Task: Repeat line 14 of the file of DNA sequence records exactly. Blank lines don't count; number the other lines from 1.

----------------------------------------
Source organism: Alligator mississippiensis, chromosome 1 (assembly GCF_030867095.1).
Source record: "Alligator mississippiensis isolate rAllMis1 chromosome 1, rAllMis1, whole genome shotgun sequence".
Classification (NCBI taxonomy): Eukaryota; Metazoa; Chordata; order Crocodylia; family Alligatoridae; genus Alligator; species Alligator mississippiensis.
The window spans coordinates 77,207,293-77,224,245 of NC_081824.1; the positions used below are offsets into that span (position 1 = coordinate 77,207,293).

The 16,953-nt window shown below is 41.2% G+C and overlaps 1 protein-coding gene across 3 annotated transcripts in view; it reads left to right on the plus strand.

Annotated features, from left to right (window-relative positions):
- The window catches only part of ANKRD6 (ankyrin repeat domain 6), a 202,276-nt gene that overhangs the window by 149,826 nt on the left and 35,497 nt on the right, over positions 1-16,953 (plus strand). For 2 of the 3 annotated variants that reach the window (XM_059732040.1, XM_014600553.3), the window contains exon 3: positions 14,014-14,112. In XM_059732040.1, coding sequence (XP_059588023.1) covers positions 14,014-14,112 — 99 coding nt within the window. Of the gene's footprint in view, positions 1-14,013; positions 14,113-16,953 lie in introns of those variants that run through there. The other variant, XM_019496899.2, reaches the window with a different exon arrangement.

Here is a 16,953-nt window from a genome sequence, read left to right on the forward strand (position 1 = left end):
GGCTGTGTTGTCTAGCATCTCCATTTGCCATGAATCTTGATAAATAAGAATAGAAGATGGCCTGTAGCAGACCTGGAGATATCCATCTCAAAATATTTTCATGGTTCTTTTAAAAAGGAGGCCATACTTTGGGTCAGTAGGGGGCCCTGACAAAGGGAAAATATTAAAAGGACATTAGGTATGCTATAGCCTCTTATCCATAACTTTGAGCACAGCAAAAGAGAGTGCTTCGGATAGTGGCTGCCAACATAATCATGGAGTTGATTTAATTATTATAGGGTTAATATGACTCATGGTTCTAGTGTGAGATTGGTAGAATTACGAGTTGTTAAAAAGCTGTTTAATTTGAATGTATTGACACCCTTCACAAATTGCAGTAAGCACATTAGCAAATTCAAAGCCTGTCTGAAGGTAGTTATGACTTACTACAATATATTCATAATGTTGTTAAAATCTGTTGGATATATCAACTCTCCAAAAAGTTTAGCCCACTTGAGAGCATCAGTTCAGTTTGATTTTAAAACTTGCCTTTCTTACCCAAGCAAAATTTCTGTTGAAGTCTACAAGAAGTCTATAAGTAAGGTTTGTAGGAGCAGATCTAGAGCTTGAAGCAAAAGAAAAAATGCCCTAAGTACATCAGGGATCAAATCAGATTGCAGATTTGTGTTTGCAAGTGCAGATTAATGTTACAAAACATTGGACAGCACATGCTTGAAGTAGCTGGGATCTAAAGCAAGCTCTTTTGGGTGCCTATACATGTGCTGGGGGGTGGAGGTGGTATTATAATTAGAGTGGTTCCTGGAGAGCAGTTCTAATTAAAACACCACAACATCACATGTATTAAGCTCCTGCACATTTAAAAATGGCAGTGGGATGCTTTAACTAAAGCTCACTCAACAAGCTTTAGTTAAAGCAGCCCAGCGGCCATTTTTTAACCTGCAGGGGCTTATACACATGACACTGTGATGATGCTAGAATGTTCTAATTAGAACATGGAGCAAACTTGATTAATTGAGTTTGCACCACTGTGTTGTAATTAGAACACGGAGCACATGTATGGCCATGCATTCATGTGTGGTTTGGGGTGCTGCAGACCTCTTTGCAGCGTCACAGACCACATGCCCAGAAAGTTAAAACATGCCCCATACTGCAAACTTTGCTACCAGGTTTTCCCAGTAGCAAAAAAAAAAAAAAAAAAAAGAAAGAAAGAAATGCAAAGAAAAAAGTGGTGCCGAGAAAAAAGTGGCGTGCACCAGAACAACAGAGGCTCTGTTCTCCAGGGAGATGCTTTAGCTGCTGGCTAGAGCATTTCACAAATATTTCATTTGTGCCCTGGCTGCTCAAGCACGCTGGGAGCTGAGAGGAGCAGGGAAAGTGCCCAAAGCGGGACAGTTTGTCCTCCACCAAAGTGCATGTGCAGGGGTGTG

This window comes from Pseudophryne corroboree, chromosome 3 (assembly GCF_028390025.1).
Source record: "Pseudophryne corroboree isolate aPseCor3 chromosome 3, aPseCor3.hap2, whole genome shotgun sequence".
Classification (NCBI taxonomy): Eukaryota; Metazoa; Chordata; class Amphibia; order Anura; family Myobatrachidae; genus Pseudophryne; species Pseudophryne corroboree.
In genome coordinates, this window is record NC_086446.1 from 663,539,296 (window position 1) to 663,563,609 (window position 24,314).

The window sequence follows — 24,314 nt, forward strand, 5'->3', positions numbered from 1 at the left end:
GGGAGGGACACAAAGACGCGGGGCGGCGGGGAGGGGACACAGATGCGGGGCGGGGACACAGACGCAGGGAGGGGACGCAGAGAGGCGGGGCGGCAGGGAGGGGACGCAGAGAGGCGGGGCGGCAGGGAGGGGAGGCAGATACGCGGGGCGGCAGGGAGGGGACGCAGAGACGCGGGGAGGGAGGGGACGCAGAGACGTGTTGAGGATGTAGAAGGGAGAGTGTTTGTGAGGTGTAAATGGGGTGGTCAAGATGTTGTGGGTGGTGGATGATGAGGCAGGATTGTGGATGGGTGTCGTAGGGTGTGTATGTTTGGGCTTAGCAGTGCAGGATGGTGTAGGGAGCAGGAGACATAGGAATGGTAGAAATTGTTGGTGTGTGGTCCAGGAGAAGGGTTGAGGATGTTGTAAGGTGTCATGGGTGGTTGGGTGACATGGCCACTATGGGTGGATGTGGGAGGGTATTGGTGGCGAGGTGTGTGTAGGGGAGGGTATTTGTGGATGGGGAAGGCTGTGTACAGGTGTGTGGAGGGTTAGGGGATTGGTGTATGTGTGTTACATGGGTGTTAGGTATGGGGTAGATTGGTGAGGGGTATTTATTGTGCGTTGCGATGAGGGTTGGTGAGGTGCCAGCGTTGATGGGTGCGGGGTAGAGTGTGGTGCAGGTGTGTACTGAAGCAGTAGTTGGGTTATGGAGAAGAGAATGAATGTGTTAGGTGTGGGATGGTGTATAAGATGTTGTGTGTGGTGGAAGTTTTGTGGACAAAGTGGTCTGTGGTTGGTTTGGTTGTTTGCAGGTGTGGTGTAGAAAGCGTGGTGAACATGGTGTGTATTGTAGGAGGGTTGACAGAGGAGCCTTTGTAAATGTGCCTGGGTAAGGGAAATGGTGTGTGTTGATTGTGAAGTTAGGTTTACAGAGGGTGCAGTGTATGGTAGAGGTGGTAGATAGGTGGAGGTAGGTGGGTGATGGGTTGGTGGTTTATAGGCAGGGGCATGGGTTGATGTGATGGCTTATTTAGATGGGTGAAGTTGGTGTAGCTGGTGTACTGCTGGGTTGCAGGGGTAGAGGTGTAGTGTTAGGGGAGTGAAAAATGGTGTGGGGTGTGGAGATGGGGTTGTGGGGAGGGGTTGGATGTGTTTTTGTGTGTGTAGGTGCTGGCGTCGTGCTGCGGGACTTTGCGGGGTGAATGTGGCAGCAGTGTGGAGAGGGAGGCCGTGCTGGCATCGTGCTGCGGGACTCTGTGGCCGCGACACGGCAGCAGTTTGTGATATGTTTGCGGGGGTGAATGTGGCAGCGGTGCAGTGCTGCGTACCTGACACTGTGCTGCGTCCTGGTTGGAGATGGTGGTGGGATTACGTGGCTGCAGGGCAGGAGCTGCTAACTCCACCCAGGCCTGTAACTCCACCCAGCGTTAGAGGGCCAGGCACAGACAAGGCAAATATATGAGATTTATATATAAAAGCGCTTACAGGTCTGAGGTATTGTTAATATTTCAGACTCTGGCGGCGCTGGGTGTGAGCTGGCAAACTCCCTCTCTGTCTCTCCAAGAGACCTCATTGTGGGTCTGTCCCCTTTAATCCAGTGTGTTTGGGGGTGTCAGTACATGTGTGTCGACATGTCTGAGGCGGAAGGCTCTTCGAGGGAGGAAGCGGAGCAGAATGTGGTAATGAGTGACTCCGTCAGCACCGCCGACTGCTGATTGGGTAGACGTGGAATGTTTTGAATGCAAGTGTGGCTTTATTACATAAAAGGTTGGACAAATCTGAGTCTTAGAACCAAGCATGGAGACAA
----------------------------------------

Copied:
The window sequence follows — 24,314 nt, forward strand, 5'->3', positions numbered from 1 at the left end: